Ms PENNICUIK (Southern Metropolitan) — My question is for the Minister for Corrections. Yesterday it was reported that Supreme Court Justice Lex Lasry has joined a growing list of judges who are critical of the shortage of psychiatric treatment for people in custody. He was so concerned about one young man who urgently needed help that he was considering releasing him on bail despite him remaining a risk. He said:
I am not prepared to simply leave this man at the mercy of the system.
This bail application has highlighted and demonstrated the extremely concerning shortage of appropriate psychiatric treatment regimens for those who badly need them and who, for various reasons, need to be kept in custody.
Victoria Legal Aid have said that 25 per cent of their organisation's recipients had mental health issues. Minister, what are you doing to alleviate the crisis of the lack of mental health facilities in corrections facilities?
Ms TIERNEY (Minister for Corrections) — I thank the member for her question. This is a large issue, particularly in the justice system. There is a significant proportion of people in the system who do have significant mental health issues, amongst other issues. We are dealing with an increasing cohort of people who present to the system and indeed to our facilities who do have a range of very complex needs.
This matter has been recognised, and indeed in terms of the last budget there was a historic allocation of moneys directed to mental health issues and mental facilities. This is work that has been done by Justice Health within Corrections Victoria along with the Minister for Health and the Minister for Mental Health. We have had an across-government approach to dealing with this issue, and part of that proposal also was the increase and the expansion of the Thomas Embling Hospital. We have also made sure that there has been a significant expansion of the work of Forensicare, and there is also a significant increase in the amount of mental health provision and mental health beds at the Ravenhall facility.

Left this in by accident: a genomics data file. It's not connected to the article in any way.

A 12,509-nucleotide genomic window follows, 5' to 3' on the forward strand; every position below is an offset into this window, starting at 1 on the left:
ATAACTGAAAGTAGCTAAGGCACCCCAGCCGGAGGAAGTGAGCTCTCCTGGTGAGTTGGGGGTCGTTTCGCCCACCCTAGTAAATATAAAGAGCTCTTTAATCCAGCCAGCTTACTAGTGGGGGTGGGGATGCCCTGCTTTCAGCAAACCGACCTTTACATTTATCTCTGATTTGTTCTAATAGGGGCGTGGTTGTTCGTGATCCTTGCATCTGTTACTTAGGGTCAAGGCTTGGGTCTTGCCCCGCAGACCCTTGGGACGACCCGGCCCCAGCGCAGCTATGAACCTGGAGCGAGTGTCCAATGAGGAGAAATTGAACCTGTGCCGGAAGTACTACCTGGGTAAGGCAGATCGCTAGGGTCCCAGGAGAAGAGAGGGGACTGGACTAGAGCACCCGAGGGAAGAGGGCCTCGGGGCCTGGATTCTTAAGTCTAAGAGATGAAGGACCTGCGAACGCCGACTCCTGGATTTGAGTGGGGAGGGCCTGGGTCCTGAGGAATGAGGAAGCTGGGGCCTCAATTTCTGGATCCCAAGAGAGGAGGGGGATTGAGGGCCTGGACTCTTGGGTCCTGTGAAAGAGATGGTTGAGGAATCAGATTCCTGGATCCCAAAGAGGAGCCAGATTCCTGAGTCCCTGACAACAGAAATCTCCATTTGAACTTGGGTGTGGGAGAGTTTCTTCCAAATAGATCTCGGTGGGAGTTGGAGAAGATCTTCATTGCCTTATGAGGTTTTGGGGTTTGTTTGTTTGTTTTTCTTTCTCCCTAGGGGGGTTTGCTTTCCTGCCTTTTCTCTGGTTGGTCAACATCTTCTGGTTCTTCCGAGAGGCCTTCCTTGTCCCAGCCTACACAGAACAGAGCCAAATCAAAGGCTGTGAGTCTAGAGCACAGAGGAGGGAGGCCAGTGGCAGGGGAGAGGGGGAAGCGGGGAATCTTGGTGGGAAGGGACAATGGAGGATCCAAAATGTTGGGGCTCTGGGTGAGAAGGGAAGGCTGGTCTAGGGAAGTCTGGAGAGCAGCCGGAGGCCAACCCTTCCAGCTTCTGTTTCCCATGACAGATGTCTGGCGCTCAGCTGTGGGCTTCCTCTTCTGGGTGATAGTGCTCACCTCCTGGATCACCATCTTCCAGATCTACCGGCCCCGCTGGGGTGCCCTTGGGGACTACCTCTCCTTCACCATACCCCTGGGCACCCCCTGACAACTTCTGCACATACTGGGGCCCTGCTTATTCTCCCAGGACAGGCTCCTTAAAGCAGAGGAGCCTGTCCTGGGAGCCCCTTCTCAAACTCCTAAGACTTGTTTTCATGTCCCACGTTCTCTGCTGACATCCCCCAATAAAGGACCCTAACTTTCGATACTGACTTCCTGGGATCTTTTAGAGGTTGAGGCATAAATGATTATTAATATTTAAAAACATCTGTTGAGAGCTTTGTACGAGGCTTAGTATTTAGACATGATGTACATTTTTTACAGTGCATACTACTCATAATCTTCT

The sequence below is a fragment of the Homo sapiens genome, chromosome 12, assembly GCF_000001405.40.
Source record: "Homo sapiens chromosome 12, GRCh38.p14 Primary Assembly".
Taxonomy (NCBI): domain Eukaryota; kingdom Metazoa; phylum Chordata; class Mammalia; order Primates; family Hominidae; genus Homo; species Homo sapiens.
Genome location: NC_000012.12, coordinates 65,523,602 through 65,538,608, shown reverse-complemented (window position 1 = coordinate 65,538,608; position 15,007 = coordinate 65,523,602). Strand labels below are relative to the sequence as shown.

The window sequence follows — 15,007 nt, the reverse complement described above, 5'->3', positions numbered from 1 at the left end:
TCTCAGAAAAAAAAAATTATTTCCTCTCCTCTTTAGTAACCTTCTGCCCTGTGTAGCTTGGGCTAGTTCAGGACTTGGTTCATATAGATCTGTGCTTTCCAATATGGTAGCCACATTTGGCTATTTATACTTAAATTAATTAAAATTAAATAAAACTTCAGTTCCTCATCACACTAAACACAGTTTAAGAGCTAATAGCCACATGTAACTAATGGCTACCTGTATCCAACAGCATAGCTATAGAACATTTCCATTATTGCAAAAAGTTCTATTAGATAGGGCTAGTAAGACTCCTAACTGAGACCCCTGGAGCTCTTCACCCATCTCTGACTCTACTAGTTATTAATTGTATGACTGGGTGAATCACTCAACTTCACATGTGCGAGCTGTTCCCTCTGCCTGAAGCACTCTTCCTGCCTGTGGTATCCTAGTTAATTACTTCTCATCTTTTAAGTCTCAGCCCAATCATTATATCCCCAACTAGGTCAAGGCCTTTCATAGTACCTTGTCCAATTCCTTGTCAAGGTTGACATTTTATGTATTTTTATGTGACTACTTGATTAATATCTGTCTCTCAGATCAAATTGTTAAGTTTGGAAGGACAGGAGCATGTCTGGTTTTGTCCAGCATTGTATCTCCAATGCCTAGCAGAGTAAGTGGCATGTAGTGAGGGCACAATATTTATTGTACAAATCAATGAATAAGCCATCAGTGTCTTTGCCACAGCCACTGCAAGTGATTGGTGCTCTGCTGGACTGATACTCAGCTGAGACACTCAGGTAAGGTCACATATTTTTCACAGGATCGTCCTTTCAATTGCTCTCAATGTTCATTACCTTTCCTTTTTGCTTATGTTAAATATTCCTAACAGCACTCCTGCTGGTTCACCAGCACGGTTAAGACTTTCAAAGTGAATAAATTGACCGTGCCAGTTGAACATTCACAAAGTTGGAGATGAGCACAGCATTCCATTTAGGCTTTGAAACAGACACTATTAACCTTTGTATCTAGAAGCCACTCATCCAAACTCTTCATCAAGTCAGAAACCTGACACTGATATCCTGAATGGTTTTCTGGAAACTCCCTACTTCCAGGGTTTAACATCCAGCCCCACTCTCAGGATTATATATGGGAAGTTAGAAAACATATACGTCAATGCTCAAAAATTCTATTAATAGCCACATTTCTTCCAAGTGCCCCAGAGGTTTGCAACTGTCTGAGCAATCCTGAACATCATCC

So we actually have injected significant amounts of resources, and I am happy to present that material to you again as a member of the Public Accounts and Estimates Committee. We went through some of this some months ago, but I am happy to take you through that and I am also happy for you to be briefed by Justice Health on the specific programs that we have introduced, the ones that we are extending and the general vision and approach that we have in terms of dealing with mental health issues within the corrections system.
Ms PENNICUIK (Southern Metropolitan) — Thank you for your answer, Minister. Yes, I remember questioning you about this very issue at Public Accounts and Estimates Committee hearings. I acknowledge that some funding has gone to this area, but Justice Elizabeth Hollingworth a couple of months ago said the situation was getting worse and worse. You mentioned the number of people with mental health issues within the corrections system, and I understand it is around a third. What I have always been asking is how many of those people with mental health issues in corrections are actually receiving the treatment they need. What percentage are actually receiving the treatment they need? Also on the Thomas Embling Hospital I understand that is only about 18 beds, and the Supreme Court is saying that that is not going to cover the issues. Do you have further plans for Thomas Embling?
Ms TIERNEY (Minister for Corrections) — I thank the member for her question. As you would be aware, there is an assessment on presentation, and the needs of each and every individual prisoner are assessed, including their mental health needs. That continues to occur, and I think there has been extra effort placed on making sure that we distil the exact mental health needs of each and every prisoner. There is also of course a new 44-bed mental health precinct being built at the Dame Phyllis Frost Centre. This is a purpose-built precinct that will replace Marrmak and provide co-location of bed-based and outpatient mental health services for women at Dame Phyllis Frost. So it is not just in terms of the men's prisons and in terms of Ravenhall, but it is a perceived need that has now been backed up with resource allocations that will be provided to the women's system as well.
In terms of other specific matters, I am happy to take those matters on notice.